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27 October, 2004

Cape Chocolate at Last!

The bad weather that kept us from flying yesterday was gone this morning. The sky was clear and the air was still. Beautiful.

Stacy, Kathy, Jennifer, and I were on the first of the two helicopter flights at 9:00. With most of the remaining items that needed to fly out, we took off in the helo and flew west across the ice lit with bright morning sun.

The sling load that was carried by helicopter two days before was near the site where we were going to camp. Nick, the helo tech who helps with cargo, passengers, and safety on the flight, told us that we should remove the nets from the sling load and have them rolled up and ready so they could be picked up when the next flight came back with Mike, Andrew, and Bob.

After we were dropped off, we busily moved all the gear that needed to go to the dive site, which was about 100 yards from the camp site (more or less - my distance estimation is not great). Some of the things we had to move were bags of dive gear, wooden boxes that each contained two scuba tanks, a big Scott tent, fuel, a sled, shovels, dip nets, and kitchen gear to go. Sleep kits - bags that contained our sleeping bags and sleeping pads - and tents were left at the camp site.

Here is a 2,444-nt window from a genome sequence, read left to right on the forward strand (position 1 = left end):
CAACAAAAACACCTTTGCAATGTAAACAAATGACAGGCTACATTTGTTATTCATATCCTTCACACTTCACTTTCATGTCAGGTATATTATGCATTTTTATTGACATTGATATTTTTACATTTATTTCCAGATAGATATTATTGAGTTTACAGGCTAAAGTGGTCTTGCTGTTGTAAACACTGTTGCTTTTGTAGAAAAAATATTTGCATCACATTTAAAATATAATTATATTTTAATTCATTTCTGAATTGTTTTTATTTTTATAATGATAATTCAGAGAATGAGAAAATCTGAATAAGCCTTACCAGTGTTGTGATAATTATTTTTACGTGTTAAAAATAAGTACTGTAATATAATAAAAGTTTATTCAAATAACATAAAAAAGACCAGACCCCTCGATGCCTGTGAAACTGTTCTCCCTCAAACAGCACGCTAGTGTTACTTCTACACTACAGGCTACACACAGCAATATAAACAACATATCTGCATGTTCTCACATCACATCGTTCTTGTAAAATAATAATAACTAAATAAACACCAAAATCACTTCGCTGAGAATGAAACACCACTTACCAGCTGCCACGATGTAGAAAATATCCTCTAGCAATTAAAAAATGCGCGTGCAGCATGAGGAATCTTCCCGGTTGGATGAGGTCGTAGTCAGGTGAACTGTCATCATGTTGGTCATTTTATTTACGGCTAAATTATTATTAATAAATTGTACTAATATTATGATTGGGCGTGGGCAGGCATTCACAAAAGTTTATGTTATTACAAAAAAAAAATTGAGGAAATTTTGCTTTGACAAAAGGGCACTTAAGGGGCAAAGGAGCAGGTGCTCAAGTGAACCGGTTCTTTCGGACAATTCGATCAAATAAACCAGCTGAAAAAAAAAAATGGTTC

The blasters had been out two days before and had blasted two holes in the ice - one for the main dive hole and one for the safety. The area that had been blasted was quite large - a crater at least 15 feet across for the main hole. It was harder to come out two days after the hole was blasted, because the hole had frozen over with up to a foot of ice in places.

The second helicopter brought Bob, Mike, and Andrew, and the Hotsy. The Hotsy is a machine that heats glycol to 210 degrees and runs it through long hoses and then a metal coil. The coil is lowered into the dive hole-to-be and, over the course of hours, melts the hole to make it bigger. This usually needs to be supplemented with chipping and dipping, too.